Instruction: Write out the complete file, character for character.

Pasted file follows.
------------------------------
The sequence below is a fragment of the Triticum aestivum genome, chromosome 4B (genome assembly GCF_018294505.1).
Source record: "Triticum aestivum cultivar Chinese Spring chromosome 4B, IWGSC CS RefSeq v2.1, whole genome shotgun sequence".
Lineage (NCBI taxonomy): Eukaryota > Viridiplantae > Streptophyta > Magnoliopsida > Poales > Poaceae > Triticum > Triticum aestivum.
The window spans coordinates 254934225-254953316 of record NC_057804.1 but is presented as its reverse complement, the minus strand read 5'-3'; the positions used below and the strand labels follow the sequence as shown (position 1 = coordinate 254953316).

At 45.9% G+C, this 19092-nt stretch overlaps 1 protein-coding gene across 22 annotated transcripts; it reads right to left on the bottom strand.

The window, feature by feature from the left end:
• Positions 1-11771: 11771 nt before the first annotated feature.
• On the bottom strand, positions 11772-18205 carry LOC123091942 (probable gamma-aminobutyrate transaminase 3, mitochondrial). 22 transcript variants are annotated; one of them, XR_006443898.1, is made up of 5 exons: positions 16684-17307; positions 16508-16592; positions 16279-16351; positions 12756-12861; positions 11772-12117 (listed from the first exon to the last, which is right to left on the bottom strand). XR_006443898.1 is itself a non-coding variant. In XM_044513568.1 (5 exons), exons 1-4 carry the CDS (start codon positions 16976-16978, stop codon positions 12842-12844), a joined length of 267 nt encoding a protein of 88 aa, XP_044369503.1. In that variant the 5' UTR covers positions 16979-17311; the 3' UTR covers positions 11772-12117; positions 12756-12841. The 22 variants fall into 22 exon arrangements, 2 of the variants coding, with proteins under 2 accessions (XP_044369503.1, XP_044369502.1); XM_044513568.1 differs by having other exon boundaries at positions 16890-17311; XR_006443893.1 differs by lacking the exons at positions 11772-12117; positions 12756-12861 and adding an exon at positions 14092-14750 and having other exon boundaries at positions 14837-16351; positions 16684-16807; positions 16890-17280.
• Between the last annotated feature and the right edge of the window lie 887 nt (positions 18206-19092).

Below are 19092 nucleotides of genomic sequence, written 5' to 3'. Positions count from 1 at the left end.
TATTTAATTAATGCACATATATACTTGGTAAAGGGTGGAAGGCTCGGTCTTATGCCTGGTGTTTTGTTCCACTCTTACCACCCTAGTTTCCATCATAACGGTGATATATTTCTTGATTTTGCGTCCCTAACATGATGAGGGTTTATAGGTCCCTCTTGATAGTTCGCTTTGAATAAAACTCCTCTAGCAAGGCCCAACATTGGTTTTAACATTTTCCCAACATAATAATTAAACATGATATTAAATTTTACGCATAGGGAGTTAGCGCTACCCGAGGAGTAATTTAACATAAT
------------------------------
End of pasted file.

The sequence below is a fragment of the Triticum aestivum genome, chromosome 4B (genome assembly GCF_018294505.1).
Source record: "Triticum aestivum cultivar Chinese Spring chromosome 4B, IWGSC CS RefSeq v2.1, whole genome shotgun sequence".
Lineage (NCBI taxonomy): Eukaryota > Viridiplantae > Streptophyta > Magnoliopsida > Poales > Poaceae > Triticum > Triticum aestivum.
The window spans coordinates 254934225-254953316 of record NC_057804.1 but is presented as its reverse complement, the minus strand read 5'-3'; the positions used below and the strand labels follow the sequence as shown (position 1 = coordinate 254953316).

At 45.9% G+C, this 19092-nt stretch overlaps 1 protein-coding gene across 22 annotated transcripts; it reads right to left on the bottom strand.

The window, feature by feature from the left end:
• Positions 1-11771: 11771 nt before the first annotated feature.
• On the bottom strand, positions 11772-18205 carry LOC123091942 (probable gamma-aminobutyrate transaminase 3, mitochondrial). 22 transcript variants are annotated; one of them, XR_006443898.1, is made up of 5 exons: positions 16684-17307; positions 16508-16592; positions 16279-16351; positions 12756-12861; positions 11772-12117 (listed from the first exon to the last, which is right to left on the bottom strand). XR_006443898.1 is itself a non-coding variant. In XM_044513568.1 (5 exons), exons 1-4 carry the CDS (start codon positions 16976-16978, stop codon positions 12842-12844), a joined length of 267 nt encoding a protein of 88 aa, XP_044369503.1. In that variant the 5' UTR covers positions 16979-17311; the 3' UTR covers positions 11772-12117; positions 12756-12841. The 22 variants fall into 22 exon arrangements, 2 of the variants coding, with proteins under 2 accessions (XP_044369503.1, XP_044369502.1); XM_044513568.1 differs by having other exon boundaries at positions 16890-17311; XR_006443893.1 differs by lacking the exons at positions 11772-12117; positions 12756-12861 and adding an exon at positions 14092-14750 and having other exon boundaries at positions 14837-16351; positions 16684-16807; positions 16890-17280.
• Between the last annotated feature and the right edge of the window lie 887 nt (positions 18206-19092).

Below are 19092 nucleotides of genomic sequence, written 5' to 3'. Positions count from 1 at the left end.
TATTTAATTAATGCACATATATACTTGGTAAAGGGTGGAAGGCTCGGTCTTATGCCTGGTGTTTTGTTCCACTCTTACCACCCTAGTTTCCATCATAACGGTGATATATTTCTTGATTTTGCGTCCCTAACATGATGAGGGTTTATAGGTCCCTCTTGATAGTTCGCTTTGAATAAAACTCCTCTAGCAAGGCCCAACATTGGTTTTAACATTTTCCCAACATAATAATTAAACATGATATTAAATTTTACGCATAGGGAGTTAGCGCTACCCGAGGAGTAATTTAACATAAT